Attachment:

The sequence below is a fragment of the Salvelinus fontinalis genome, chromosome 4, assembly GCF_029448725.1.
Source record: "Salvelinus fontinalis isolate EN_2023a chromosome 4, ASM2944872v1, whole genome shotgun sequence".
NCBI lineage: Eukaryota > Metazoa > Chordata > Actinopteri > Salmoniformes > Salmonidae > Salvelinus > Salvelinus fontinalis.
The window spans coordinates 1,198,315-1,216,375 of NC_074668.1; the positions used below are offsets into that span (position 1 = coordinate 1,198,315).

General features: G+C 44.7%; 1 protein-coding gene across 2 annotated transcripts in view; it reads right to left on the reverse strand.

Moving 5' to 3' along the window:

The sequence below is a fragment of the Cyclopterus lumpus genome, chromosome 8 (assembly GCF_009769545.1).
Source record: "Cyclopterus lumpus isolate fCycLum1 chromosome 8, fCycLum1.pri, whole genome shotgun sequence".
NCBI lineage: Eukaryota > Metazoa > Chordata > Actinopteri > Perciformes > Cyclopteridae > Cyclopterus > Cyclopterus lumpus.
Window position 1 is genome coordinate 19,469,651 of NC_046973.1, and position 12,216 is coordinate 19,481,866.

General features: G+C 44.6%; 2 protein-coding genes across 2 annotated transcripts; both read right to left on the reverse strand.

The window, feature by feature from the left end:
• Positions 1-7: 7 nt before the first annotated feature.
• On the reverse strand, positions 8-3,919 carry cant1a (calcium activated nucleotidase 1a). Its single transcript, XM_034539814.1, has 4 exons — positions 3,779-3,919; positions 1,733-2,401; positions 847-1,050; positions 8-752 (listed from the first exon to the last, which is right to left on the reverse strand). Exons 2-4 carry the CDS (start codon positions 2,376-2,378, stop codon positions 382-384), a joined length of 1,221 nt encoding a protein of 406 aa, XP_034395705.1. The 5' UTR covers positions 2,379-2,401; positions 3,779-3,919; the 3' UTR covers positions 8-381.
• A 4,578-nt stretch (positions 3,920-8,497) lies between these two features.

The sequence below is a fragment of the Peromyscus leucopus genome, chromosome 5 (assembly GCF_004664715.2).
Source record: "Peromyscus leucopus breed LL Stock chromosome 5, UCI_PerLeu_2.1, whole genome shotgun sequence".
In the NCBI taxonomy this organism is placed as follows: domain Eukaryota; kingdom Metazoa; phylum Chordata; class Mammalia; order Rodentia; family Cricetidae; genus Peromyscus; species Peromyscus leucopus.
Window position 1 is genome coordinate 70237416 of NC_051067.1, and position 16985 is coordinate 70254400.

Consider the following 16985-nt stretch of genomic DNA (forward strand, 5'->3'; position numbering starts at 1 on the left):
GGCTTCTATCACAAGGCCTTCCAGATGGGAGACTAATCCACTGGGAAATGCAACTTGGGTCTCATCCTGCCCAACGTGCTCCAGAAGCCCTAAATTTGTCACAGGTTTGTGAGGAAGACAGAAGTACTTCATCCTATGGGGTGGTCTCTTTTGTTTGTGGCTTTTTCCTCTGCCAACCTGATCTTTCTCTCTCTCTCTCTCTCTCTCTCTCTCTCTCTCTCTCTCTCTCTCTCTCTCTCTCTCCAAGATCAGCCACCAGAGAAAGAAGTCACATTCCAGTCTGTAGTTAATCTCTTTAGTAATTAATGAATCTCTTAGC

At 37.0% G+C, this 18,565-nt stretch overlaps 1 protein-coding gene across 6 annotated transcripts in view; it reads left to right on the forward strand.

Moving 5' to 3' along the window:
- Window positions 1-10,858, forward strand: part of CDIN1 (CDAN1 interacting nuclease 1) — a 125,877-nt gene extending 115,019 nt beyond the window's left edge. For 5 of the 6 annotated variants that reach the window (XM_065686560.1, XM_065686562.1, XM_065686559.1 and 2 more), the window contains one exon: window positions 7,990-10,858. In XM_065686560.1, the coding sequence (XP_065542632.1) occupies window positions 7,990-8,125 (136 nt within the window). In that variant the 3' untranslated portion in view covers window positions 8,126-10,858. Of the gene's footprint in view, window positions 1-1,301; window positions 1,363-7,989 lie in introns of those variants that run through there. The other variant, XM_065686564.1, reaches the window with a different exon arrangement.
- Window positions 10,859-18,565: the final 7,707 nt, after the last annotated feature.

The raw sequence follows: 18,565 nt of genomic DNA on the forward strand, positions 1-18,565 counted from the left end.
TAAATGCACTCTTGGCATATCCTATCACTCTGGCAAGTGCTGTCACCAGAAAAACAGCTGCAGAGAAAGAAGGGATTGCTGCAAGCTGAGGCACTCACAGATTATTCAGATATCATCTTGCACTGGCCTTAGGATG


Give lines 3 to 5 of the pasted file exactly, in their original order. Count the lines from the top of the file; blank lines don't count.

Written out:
NCBI lineage: Eukaryota > Metazoa > Chordata > Actinopteri > Salmoniformes > Salmonidae > Salvelinus > Salvelinus fontinalis.
The window spans coordinates 1,198,315-1,216,375 of NC_074668.1; the positions used below are offsets into that span (position 1 = coordinate 1,198,315).

General features: G+C 44.7%; 1 protein-coding gene across 2 annotated transcripts in view; it reads right to left on the reverse strand.